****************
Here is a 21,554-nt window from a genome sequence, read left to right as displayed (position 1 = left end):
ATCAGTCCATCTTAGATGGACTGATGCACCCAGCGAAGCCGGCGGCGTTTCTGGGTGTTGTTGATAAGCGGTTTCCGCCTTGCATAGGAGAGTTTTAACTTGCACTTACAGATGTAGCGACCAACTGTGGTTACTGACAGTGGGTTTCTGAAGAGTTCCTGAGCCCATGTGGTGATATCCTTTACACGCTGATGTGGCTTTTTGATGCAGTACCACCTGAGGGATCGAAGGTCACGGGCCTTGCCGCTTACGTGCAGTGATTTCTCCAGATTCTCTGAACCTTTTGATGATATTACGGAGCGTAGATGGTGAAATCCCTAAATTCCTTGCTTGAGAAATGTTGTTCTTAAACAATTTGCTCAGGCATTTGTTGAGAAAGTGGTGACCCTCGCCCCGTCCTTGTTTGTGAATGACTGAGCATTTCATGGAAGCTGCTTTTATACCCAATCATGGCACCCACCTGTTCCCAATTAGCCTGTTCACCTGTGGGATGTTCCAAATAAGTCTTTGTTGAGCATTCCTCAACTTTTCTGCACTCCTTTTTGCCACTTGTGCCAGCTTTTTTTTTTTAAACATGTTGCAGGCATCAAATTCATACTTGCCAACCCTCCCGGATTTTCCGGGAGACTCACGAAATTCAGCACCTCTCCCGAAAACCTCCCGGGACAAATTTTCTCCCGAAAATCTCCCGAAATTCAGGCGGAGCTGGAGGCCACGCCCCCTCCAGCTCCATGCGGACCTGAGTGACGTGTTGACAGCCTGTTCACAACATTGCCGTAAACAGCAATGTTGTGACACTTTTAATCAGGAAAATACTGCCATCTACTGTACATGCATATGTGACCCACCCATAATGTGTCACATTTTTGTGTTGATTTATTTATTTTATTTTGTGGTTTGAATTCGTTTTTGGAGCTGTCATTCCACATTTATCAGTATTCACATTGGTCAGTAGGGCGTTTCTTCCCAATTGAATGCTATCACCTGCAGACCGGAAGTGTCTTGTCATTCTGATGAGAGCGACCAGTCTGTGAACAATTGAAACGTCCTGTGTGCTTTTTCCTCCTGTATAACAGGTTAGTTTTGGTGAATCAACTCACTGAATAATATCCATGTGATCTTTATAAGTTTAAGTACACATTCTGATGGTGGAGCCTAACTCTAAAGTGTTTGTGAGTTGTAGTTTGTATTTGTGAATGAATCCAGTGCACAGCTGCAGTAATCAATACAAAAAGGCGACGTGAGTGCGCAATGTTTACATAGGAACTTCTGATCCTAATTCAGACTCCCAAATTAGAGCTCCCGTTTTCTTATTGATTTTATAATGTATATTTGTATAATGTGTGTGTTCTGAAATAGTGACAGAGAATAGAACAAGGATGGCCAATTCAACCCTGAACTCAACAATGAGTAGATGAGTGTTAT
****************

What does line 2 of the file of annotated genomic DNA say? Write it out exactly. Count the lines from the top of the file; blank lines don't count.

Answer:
ATCAGTCCATCTTAGATGGACTGATGCACCCAGCGAAGCCGGCGGCGTTTCTGGGTGTTGTTGATAAGCGGTTTCCGCCTTGCATAGGAGAGTTTTAACTTGCACTTACAGATGTAGCGACCAACTGTGGTTACTGACAGTGGGTTTCTGAAGAGTTCCTGAGCCCATGTGGTGATATCCTTTACACGCTGATGTGGCTTTTTGATGCAGTACCACCTGAGGGATCGAAGGTCACGGGCCTTGCCGCTTACGTGCAGTGATTTCTCCAGATTCTCTGAACCTTTTGATGATATTACGGAGCGTAGATGGTGAAATCCCTAAATTCCTTGCTTGAGAAATGTTGTTCTTAAACAATTTGCTCAGGCATTTGTTGAGAAAGTGGTGACCCTCGCCCCGTCCTTGTTTGTGAATGACTGAGCATTTCATGGAAGCTGCTTTTATACCCAATCATGGCACCCACCTGTTCCCAATTAGCCTGTTCACCTGTGGGATGTTCCAAATAAGTCTTTGTTGAGCATTCCTCAACTTTTCTGCACTCCTTTTTGCCACTTGTGCCAGCTTTTTTTTTTTAAACATGTTGCAGGCATCAAATTCATACTTGCCAACCCTCCCGGATTTTCCGGGAGACTCACGAAATTCAGCACCTCTCCCGAAAACCTCCCGGGACAAATTTTCTCCCGAAAATCTCCCGAAATTCAGGCGGAGCTGGAGGCCACGCCCCCTCCAGCTCCATGCGGACCTGAGTGACGTGTTGACAGCCTGTTCACAACATTGCCGTAAACAGCAATGTTGTGACACTTTTAATCAGGAAAATACTGCCATCTACTGTACATGCATATGTGACCCACCCATAATGTGTCACATTTTTGTGTTGATTTATTTATTTTATTTTGTGGTTTGAATTCGTTTTTGGAGCTGTCATTCCACATTTATCAGTATTCACATTGGTCAGTAGGGCGTTTCTTCCCAATTGAATGCTATCACCTGCAGACCGGAAGTGTCTTGTCATTCTGATGAGAGCGACCAGTCTGTGAACAATTGAAACGTCCTGTGTGCTTTTTCCTCCTGTATAACAGGTTAGTTTTGGTGAATCAACTCACTGAATAATATCCATGTGATCTTTATAAGTTTAAGTACACATTCTGATGGTGGAGCCTAACTCTAAAGTGTTTGTGAGTTGTAGTTTGTATTTGTGAATGAATCCAGTGCACAGCTGCAGTAATCAATACAAAAAGGCGACGTGAGTGCGCAATGTTTACATAGGAACTTCTGATCCTAATTCAGACTCCCAAATTAGAGCTCCCGTTTTCTTATTGATTTTATAATGTATATTTGTATAATGTGTGTGTTCTGAAATAGTGACAGAGAATAGAACAAGGATGGCCAATTCAACCCTGAACTCAACAATGAGTAGATGAGTGTTAT